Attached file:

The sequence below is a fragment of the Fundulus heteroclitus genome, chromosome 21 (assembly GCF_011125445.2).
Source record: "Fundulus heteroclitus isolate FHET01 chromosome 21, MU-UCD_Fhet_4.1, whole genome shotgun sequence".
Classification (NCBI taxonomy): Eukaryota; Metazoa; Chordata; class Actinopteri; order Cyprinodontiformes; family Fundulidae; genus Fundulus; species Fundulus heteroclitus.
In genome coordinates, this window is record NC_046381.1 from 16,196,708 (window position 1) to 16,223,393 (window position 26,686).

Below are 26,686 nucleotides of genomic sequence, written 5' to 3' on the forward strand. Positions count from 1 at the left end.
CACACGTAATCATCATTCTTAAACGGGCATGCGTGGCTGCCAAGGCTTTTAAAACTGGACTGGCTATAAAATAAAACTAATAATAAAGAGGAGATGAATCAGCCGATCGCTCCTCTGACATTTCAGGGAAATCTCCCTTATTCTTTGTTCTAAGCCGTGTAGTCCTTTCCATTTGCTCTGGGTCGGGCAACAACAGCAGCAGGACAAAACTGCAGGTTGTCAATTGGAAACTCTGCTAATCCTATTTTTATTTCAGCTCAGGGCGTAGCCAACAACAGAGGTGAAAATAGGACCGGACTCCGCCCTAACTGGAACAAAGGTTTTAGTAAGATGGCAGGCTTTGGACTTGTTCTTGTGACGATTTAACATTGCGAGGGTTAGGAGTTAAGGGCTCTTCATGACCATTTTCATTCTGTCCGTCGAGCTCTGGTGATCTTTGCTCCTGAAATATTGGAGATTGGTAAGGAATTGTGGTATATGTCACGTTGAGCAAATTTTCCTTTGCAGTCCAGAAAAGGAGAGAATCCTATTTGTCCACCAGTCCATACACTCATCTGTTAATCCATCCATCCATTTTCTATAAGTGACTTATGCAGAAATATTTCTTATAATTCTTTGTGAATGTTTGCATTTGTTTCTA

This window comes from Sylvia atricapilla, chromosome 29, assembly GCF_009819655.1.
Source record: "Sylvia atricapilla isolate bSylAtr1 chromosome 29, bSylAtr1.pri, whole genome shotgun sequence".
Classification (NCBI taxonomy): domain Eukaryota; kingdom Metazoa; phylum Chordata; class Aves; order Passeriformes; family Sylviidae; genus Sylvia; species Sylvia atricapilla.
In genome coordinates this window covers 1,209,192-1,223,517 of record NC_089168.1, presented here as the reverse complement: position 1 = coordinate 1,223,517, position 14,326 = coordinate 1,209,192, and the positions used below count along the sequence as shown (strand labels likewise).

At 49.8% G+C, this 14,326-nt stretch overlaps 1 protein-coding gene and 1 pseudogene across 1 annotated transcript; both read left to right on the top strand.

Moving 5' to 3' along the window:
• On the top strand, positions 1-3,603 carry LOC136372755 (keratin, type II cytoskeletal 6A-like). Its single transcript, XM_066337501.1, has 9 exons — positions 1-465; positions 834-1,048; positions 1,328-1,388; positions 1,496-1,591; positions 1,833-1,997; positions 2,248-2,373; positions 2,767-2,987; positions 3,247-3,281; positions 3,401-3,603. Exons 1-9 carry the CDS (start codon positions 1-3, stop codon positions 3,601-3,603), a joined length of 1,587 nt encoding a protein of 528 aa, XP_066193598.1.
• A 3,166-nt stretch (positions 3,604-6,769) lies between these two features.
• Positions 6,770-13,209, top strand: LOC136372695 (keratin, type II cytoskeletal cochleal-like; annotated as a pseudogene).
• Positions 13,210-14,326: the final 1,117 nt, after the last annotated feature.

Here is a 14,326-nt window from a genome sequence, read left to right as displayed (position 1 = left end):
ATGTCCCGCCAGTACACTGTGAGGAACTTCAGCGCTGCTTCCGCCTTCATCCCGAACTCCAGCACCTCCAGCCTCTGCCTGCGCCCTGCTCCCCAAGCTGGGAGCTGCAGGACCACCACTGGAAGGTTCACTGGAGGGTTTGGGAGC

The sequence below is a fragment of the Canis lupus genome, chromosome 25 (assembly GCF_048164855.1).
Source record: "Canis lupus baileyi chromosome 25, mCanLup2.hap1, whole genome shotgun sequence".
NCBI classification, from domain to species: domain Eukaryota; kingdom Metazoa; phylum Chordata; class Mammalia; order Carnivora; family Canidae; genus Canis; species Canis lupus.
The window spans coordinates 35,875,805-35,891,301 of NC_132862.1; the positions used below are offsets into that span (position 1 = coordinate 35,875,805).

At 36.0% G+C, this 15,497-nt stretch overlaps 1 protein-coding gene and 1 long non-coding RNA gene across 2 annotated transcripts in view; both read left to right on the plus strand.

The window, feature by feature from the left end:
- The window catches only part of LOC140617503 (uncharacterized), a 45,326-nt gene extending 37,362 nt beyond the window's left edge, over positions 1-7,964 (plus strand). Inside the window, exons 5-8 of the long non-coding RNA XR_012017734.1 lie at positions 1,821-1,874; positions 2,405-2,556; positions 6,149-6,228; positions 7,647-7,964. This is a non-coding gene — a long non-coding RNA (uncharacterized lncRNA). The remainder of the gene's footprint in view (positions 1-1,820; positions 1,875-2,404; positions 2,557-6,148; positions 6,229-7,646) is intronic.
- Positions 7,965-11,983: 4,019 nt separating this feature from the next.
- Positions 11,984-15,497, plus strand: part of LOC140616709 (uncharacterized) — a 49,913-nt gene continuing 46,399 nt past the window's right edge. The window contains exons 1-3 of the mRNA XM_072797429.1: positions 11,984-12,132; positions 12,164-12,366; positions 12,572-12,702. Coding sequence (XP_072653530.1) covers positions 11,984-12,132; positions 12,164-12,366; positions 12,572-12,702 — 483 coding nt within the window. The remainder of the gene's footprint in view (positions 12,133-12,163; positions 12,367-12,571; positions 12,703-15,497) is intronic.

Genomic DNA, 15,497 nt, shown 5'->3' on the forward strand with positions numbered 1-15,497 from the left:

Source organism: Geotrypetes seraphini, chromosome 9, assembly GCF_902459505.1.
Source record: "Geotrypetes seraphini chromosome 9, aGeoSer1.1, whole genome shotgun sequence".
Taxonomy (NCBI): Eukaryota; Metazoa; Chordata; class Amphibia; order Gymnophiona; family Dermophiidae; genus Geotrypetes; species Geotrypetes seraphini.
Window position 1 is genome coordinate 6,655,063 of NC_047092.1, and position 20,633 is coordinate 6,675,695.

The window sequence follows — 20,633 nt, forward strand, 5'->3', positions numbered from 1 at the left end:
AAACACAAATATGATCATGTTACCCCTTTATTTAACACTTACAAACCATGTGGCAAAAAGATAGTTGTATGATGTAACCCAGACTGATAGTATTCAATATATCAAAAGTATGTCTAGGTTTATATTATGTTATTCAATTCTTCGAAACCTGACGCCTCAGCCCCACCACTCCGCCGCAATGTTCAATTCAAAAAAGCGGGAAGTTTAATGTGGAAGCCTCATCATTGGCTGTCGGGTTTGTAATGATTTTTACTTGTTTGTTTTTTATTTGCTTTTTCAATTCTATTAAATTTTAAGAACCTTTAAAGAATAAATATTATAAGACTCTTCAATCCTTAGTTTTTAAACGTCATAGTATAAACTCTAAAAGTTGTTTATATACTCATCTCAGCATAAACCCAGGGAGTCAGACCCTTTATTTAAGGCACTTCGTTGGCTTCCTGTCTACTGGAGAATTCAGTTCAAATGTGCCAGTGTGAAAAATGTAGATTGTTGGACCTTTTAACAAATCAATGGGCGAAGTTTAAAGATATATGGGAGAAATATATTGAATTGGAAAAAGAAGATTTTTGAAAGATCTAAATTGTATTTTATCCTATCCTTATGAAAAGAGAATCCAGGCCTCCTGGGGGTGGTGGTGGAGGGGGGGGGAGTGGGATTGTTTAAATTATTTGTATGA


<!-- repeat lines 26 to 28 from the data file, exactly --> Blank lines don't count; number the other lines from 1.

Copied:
- Positions 7,965-11,983: 4,019 nt separating this feature from the next.
- Positions 11,984-15,497, plus strand: part of LOC140616709 (uncharacterized) — a 49,913-nt gene continuing 46,399 nt past the window's right edge. The window contains exons 1-3 of the mRNA XM_072797429.1: positions 11,984-12,132; positions 12,164-12,366; positions 12,572-12,702. Coding sequence (XP_072653530.1) covers positions 11,984-12,132; positions 12,164-12,366; positions 12,572-12,702 — 483 coding nt within the window. The remainder of the gene's footprint in view (positions 12,133-12,163; positions 12,367-12,571; positions 12,703-15,497) is intronic.

Genomic DNA, 15,497 nt, shown 5'->3' on the forward strand with positions numbered 1-15,497 from the left: